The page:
Gavin: Any difficulties come up along the way or was it all pretty smooth?

Chase: It was smooth for the most part. There was a minute where I had to talk my crew into trespassing across a barricaded road in order to reach our location - but once everyone conceded to our producer Brian Higgins' coercions and realized government agents were, in fact, not on their way to tazer and arrest us, it was awesome.
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Gavin: What did people think of the film when you finally finished it?

Chase: When we were editing the film, we felt it was good but we were also aware that we might be too close to it. It was with a feeling of relief when we heard the audience react to our film. They laughed in all the right places and seemed to really dig it.

Gavin: How did you hear about Tower's Open Screen Night?

Chase: Brian Higgins brought it up the week before at our meeting. He insisted that we shoot the film before the screening the following week; that it would be a great experience and maybe get us some exposure... I guess he was right!
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Gavin: What was it like seeing it there and hearing the audience reaction to both?

Chase: I think anytime you're privileged to screen your work in front of an audience in a theater it's a magical thing. Then having your film so well received is another experience all together. I don't think we could have had a better initial screening than in a theater that exists to promote and support independent filmmakers like us. The Tower is a great theater and an amazing resource to filmmakers such as ourselves.

Gavin: At the end you won the Audience Choice award. How did it feel winning that and receiving that recognition?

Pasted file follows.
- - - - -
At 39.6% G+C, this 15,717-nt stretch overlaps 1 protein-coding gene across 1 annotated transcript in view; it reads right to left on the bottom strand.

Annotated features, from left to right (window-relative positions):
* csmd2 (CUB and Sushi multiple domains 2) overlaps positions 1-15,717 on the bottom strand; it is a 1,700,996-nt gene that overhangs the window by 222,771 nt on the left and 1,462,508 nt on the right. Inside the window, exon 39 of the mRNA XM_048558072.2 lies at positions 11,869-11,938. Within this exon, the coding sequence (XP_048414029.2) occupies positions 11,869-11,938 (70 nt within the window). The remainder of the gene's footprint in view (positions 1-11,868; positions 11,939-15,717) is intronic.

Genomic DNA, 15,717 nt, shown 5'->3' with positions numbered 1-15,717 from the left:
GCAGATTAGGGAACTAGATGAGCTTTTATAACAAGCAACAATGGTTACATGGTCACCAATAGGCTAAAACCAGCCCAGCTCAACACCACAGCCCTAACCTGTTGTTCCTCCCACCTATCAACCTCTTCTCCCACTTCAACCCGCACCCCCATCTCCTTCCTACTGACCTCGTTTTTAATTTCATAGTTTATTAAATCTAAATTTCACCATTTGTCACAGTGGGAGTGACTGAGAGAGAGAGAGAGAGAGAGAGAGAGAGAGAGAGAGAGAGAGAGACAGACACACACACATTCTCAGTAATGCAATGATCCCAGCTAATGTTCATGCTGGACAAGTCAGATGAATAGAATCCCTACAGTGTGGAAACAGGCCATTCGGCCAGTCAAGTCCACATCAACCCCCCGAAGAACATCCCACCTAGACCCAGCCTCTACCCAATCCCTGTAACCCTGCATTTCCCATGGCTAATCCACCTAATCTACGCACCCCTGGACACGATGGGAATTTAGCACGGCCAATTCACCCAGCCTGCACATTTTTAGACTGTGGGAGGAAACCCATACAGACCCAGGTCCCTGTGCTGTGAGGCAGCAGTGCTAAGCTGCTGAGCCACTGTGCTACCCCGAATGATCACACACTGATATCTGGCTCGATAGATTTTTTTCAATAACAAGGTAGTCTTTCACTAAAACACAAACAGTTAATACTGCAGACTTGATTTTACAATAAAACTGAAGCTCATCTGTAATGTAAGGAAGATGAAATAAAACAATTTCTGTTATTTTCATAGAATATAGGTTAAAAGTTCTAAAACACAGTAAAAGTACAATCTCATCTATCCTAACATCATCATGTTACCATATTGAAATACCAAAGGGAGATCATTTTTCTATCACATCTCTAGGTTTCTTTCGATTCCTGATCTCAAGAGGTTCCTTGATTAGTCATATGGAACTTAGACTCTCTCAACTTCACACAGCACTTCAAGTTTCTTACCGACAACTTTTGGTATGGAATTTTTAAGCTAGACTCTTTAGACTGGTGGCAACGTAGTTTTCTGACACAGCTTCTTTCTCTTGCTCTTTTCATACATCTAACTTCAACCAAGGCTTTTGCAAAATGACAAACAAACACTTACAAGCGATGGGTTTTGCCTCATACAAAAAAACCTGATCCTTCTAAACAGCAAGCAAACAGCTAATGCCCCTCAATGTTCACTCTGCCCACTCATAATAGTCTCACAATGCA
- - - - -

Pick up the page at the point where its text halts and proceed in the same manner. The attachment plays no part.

Chase: None of us expected to win, especially since we missed the submission deadline and our film was not on the ballot. When we heard that we had won the Audience Choice award we were floored. To win, we had to have a majority vote with people writing our film's title on the ballot. To have the audience bestow that recognition on us is a real honor. It's always a fulfilling thing for a filmmaker to know their work is appreciated.
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Gavin: Putting you on the spot, what would you say are the top films that have had an influence on you?

Chase: I'm inspired by so many of all different genres. If I were being honest I would have to admit that comedies are heavily influential on me. Especially over the top goofy films like: "Ace Ventura Pet Detective", "Tommy Boy", "Happy Gilmore", "The Hangover", "Austin Powers" and movies like that.

Gavin: If you had to pick one, what director would you say was most influential on you?

Chase: Well if I had to pick ONE... I think it would be Steven Spielberg. "Jaws" traumatized me as a kid. I still can't go swimming nude in the early morning. And though it was due to a malfunction - I think I learned the most from that film about less being more. I've liked just about every film I've seen of his. They're really well done and entertaining... and that's really the point right? To entertain. To tell a good story... at least that's what it's about to me.
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Gavin: Going local, what’s your opinion of the local film scene, both good and bad?

Chase: I think I moved here just as things were starting to die down and then I got wrapped up with running my company for a couple years. This is actually the beginning of my re-introduction to the film community here in Utah. So far, so good. I think I lucked out finding the people I'm working with now, and everyone I've been meeting seems to be really excited and dedicated. I wish I could feed you a little more dirt for your readers to chew on, but the truth is - I just don't have any. Ask me again in a year.

Gavin: Anything you think could be done to make it bigger or better?

Chase: I'd like to see a major studio be built in Utah. Everyone would get more work and the quality of local filmmaker's productions would go up.
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Gavin: Any local directors you feel are at the top of their game?

Chase: I can only speak for the ones I've had an opportunity to work with. We have some great talent in SLIP, and I admire Brian Higgins' and Jack Diamond's directing style as well as Kori Moravec's Director of Photography work on our last project.

Gavin: Do you know what you’re doing for your next film, and what can we expect from you the rest of the year?

Chase: We have a full slate scheduled for the rest of the year. Several shorts are in pre-production and we are also ramping up for the festival circuit. We're also aiming to shoot a feature by the end of the year, so we have a lot to look forward to.